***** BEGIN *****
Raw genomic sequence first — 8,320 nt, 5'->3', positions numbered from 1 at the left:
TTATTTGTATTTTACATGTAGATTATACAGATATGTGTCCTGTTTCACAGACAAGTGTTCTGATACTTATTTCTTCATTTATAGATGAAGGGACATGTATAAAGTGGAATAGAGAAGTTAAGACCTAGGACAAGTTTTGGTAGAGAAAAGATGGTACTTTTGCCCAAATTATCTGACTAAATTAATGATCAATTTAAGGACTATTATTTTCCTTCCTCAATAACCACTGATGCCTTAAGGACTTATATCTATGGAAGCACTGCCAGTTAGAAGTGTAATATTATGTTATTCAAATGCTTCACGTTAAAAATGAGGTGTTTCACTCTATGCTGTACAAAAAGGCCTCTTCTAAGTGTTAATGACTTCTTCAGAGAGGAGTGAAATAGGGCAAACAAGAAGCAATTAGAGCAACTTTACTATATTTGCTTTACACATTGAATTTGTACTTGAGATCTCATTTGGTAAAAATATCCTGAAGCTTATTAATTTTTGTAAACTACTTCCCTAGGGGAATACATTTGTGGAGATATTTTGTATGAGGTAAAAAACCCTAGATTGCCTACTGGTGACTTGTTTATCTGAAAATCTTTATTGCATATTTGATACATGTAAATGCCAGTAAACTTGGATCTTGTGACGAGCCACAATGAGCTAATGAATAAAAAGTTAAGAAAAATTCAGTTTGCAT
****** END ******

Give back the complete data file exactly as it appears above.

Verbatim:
Raw genomic sequence first — 8,320 nt, 5'->3', positions numbered from 1 at the left:
TTATTTGTATTTTACATGTAGATTATACAGATATGTGTCCTGTTTCACAGACAAGTGTTCTGATACTTATTTCTTCATTTATAGATGAAGGGACATGTATAAAGTGGAATAGAGAAGTTAAGACCTAGGACAAGTTTTGGTAGAGAAAAGATGGTACTTTTGCCCAAATTATCTGACTAAATTAATGATCAATTTAAGGACTATTATTTTCCTTCCTCAATAACCACTGATGCCTTAAGGACTTATATCTATGGAAGCACTGCCAGTTAGAAGTGTAATATTATGTTATTCAAATGCTTCACGTTAAAAATGAGGTGTTTCACTCTATGCTGTACAAAAAGGCCTCTTCTAAGTGTTAATGACTTCTTCAGAGAGGAGTGAAATAGGGCAAACAAGAAGCAATTAGAGCAACTTTACTATATTTGCTTTACACATTGAATTTGTACTTGAGATCTCATTTGGTAAAAATATCCTGAAGCTTATTAATTTTTGTAAACTACTTCCCTAGGGGAATACATTTGTGGAGATATTTTGTATGAGGTAAAAAACCCTAGATTGCCTACTGGTGACTTGTTTATCTGAAAATCTTTATTGCATATTTGATACATGTAAATGCCAGTAAACTTGGATCTTGTGACGAGCCACAATGAGCTAATGAATAAAAAGTTAAGAAAAATTCAGTTTGCAT